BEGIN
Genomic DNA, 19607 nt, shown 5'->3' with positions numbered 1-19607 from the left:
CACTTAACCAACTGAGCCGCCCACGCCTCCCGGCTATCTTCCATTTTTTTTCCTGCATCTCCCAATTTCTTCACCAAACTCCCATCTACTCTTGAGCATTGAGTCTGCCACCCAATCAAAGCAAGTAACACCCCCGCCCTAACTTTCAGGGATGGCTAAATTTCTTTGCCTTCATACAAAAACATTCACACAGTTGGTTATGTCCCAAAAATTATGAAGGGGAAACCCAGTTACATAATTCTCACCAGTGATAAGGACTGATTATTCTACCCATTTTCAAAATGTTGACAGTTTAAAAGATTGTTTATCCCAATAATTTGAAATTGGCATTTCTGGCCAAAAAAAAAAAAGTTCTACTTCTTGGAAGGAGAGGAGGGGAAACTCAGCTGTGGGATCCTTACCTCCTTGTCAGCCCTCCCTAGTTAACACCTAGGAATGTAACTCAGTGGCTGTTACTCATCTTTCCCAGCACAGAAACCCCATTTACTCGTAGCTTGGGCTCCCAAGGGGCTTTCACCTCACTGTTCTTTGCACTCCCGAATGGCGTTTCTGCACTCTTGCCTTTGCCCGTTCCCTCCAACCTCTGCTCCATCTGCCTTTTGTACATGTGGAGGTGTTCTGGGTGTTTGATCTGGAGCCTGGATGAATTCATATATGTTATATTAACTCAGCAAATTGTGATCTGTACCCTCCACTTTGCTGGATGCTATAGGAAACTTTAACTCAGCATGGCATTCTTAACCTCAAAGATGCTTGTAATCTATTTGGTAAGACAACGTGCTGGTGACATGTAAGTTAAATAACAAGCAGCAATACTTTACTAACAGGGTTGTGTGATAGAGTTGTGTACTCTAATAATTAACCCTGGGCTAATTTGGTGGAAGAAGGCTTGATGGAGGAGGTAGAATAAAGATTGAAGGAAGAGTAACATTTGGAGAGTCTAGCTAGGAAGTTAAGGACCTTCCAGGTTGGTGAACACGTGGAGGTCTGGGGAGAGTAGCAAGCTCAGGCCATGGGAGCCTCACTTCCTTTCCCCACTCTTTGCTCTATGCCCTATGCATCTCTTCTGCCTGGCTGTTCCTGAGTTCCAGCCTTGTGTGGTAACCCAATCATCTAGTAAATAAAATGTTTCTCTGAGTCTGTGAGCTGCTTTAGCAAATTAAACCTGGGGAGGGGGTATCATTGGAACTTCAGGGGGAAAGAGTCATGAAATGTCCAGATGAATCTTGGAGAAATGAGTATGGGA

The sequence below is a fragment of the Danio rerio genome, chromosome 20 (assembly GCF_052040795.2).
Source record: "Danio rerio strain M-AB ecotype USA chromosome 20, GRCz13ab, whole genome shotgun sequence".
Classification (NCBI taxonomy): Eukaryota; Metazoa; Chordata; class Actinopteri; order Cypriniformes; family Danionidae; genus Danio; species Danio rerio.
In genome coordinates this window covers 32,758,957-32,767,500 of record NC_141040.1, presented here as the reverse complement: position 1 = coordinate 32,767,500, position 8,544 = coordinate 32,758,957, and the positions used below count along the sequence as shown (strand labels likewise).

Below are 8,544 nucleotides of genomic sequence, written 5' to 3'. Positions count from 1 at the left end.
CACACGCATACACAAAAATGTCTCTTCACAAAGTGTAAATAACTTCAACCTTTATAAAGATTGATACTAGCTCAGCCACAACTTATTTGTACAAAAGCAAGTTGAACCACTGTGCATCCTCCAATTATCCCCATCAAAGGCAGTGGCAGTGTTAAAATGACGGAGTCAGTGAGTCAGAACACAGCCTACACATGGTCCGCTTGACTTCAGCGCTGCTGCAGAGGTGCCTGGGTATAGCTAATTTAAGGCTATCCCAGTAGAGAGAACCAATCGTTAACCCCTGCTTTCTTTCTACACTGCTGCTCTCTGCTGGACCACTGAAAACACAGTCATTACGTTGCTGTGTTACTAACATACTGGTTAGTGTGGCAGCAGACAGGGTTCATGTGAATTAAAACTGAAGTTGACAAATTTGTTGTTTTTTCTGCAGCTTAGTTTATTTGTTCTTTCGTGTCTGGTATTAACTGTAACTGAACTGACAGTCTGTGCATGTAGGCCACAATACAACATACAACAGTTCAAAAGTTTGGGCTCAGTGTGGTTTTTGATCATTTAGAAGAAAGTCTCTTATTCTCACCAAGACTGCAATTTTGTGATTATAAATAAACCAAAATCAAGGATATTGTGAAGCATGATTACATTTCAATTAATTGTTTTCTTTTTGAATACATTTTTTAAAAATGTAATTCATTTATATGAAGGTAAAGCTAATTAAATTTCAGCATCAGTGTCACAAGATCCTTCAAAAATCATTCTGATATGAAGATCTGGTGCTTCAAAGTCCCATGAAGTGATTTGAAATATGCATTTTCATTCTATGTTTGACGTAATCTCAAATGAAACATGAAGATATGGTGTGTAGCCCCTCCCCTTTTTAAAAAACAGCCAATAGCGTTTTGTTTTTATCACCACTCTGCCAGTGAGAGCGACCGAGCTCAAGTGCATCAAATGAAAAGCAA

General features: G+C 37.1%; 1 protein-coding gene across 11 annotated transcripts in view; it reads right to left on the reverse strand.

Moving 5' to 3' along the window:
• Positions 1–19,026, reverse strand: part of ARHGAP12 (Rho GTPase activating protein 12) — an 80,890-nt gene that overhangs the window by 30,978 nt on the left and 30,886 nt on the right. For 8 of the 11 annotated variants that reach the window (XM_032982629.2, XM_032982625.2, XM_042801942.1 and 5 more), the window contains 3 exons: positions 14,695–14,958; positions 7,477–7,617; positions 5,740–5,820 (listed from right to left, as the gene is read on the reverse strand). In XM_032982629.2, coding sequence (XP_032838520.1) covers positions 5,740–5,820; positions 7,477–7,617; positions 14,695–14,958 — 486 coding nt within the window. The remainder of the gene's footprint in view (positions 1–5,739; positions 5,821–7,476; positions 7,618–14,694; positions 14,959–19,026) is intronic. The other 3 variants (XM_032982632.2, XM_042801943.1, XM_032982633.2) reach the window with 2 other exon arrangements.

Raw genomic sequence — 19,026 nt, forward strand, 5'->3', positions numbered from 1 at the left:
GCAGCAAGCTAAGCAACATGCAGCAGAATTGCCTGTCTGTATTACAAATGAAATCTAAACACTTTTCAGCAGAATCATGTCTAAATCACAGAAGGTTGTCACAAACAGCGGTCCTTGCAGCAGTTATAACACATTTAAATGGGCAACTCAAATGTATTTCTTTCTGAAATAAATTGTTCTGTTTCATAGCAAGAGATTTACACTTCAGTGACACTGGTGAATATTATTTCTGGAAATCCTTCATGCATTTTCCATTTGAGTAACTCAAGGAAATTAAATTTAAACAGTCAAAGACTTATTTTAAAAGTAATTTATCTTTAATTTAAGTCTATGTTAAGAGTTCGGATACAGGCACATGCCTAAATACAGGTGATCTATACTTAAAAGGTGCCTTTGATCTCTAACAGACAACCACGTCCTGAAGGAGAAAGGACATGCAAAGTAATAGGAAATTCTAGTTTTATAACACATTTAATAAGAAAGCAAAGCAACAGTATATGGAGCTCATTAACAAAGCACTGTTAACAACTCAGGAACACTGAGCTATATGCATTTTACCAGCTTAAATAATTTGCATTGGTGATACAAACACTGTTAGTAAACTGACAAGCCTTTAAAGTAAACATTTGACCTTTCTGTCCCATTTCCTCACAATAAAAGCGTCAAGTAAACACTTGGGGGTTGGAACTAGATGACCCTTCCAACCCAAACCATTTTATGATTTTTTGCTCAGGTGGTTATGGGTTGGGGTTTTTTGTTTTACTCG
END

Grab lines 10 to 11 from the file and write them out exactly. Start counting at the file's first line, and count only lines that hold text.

Moving 5' to 3' along the window:
• Positions 1–19,026, reverse strand: part of ARHGAP12 (Rho GTPase activating protein 12) — an 80,890-nt gene that overhangs the window by 30,978 nt on the left and 30,886 nt on the right. For 8 of the 11 annotated variants that reach the window (XM_032982629.2, XM_032982625.2, XM_042801942.1 and 5 more), the window contains 3 exons: positions 14,695–14,958; positions 7,477–7,617; positions 5,740–5,820 (listed from right to left, as the gene is read on the reverse strand). In XM_032982629.2, coding sequence (XP_032838520.1) covers positions 5,740–5,820; positions 7,477–7,617; positions 14,695–14,958 — 486 coding nt within the window. The remainder of the gene's footprint in view (positions 1–5,739; positions 5,821–7,476; positions 7,618–14,694; positions 14,959–19,026) is intronic. The other 3 variants (XM_032982632.2, XM_042801943.1, XM_032982633.2) reach the window with 2 other exon arrangements.